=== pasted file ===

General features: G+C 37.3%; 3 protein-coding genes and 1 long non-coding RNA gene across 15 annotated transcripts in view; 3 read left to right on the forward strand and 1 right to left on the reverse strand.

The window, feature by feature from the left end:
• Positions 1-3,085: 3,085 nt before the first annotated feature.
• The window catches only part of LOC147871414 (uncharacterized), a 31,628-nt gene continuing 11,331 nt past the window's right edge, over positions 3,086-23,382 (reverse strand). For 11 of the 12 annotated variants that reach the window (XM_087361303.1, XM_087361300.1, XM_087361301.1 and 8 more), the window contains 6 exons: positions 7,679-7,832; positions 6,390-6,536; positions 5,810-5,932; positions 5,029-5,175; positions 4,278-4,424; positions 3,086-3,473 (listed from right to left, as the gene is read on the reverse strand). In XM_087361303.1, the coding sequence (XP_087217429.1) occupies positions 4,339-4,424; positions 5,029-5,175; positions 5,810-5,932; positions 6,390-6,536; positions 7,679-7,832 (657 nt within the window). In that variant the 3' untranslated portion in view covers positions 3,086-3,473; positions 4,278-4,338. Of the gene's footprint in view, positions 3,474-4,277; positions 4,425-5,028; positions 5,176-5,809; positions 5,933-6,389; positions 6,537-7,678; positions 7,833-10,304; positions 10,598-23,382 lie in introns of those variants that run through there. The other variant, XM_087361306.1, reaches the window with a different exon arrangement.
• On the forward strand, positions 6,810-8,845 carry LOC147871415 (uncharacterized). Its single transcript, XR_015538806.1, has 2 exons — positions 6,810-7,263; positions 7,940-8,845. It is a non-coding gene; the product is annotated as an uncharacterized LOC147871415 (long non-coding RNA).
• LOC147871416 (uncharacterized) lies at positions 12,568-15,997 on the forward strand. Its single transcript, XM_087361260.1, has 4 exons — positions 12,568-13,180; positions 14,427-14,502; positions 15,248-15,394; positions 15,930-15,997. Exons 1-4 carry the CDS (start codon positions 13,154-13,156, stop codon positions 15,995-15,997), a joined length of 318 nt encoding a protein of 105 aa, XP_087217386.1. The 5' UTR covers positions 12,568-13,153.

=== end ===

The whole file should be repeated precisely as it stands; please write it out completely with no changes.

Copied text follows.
General features: G+C 37.3%; 3 protein-coding genes and 1 long non-coding RNA gene across 15 annotated transcripts in view; 3 read left to right on the forward strand and 1 right to left on the reverse strand.

The window, feature by feature from the left end:
• Positions 1-3,085: 3,085 nt before the first annotated feature.
• The window catches only part of LOC147871414 (uncharacterized), a 31,628-nt gene continuing 11,331 nt past the window's right edge, over positions 3,086-23,382 (reverse strand). For 11 of the 12 annotated variants that reach the window (XM_087361303.1, XM_087361300.1, XM_087361301.1 and 8 more), the window contains 6 exons: positions 7,679-7,832; positions 6,390-6,536; positions 5,810-5,932; positions 5,029-5,175; positions 4,278-4,424; positions 3,086-3,473 (listed from right to left, as the gene is read on the reverse strand). In XM_087361303.1, the coding sequence (XP_087217429.1) occupies positions 4,339-4,424; positions 5,029-5,175; positions 5,810-5,932; positions 6,390-6,536; positions 7,679-7,832 (657 nt within the window). In that variant the 3' untranslated portion in view covers positions 3,086-3,473; positions 4,278-4,338. Of the gene's footprint in view, positions 3,474-4,277; positions 4,425-5,028; positions 5,176-5,809; positions 5,933-6,389; positions 6,537-7,678; positions 7,833-10,304; positions 10,598-23,382 lie in introns of those variants that run through there. The other variant, XM_087361306.1, reaches the window with a different exon arrangement.
• On the forward strand, positions 6,810-8,845 carry LOC147871415 (uncharacterized). Its single transcript, XR_015538806.1, has 2 exons — positions 6,810-7,263; positions 7,940-8,845. It is a non-coding gene; the product is annotated as an uncharacterized LOC147871415 (long non-coding RNA).
• LOC147871416 (uncharacterized) lies at positions 12,568-15,997 on the forward strand. Its single transcript, XM_087361260.1, has 4 exons — positions 12,568-13,180; positions 14,427-14,502; positions 15,248-15,394; positions 15,930-15,997. Exons 1-4 carry the CDS (start codon positions 13,154-13,156, stop codon positions 15,995-15,997), a joined length of 318 nt encoding a protein of 105 aa, XP_087217386.1. The 5' UTR covers positions 12,568-13,153.